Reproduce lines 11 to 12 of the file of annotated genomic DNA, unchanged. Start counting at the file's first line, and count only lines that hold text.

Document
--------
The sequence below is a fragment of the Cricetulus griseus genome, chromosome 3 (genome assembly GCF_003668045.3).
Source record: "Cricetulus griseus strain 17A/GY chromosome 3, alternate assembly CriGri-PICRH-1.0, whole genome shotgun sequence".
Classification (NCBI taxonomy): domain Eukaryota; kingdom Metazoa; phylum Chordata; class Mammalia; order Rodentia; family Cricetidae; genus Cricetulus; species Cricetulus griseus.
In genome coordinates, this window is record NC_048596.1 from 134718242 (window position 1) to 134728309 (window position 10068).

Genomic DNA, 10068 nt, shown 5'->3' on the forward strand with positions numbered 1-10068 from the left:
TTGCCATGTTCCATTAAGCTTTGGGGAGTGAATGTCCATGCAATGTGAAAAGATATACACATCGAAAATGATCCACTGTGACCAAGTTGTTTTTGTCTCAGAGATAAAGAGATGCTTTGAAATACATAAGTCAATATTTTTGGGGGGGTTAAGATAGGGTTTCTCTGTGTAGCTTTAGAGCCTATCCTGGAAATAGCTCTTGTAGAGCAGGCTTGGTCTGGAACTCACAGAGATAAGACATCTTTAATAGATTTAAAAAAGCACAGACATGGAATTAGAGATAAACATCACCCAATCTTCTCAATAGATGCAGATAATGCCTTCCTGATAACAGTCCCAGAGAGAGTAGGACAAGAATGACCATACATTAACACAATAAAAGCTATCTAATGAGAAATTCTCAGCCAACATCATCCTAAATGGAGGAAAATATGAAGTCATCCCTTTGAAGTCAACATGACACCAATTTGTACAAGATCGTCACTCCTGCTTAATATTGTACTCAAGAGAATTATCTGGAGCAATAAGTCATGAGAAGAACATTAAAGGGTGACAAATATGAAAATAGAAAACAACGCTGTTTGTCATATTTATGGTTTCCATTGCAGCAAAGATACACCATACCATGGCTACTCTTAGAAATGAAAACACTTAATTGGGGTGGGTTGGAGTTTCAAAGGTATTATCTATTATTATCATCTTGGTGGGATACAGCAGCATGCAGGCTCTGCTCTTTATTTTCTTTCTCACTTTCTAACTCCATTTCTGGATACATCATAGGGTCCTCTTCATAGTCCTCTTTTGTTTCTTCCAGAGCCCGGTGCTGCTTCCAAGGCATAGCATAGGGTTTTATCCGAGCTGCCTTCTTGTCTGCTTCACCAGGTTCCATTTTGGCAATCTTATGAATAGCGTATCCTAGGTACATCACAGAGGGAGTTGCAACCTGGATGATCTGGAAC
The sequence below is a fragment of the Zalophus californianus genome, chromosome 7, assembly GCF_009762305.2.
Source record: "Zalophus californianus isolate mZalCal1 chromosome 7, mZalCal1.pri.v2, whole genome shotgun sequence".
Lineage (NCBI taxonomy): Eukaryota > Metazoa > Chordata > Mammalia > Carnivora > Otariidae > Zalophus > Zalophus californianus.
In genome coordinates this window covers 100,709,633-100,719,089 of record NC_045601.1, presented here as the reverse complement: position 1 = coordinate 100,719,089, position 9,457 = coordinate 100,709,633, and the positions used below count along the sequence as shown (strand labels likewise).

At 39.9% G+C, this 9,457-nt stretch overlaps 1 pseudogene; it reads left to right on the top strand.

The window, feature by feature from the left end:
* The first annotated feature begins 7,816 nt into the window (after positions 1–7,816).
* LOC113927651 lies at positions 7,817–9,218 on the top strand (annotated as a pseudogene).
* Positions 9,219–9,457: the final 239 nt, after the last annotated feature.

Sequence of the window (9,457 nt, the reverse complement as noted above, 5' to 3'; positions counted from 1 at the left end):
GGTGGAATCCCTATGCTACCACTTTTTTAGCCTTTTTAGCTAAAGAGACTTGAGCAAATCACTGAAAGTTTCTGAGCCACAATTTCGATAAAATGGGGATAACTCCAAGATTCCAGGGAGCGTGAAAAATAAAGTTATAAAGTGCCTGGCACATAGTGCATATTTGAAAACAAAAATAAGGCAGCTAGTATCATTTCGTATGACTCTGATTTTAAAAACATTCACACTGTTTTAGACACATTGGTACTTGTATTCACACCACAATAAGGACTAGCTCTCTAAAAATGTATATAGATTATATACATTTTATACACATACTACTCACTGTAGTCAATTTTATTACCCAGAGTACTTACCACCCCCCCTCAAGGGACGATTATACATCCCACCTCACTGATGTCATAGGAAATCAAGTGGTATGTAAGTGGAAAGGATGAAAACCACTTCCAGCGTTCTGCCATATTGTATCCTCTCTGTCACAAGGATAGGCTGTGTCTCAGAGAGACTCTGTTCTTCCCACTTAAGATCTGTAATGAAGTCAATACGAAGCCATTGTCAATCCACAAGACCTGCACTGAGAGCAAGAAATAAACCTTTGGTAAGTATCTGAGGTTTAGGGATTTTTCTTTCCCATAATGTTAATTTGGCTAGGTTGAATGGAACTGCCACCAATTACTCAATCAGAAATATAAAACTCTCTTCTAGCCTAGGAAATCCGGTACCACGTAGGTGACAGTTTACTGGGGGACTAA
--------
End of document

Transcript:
At 39.9% G+C, this 9,457-nt stretch overlaps 1 pseudogene; it reads left to right on the top strand.

The window, feature by feature from the left end: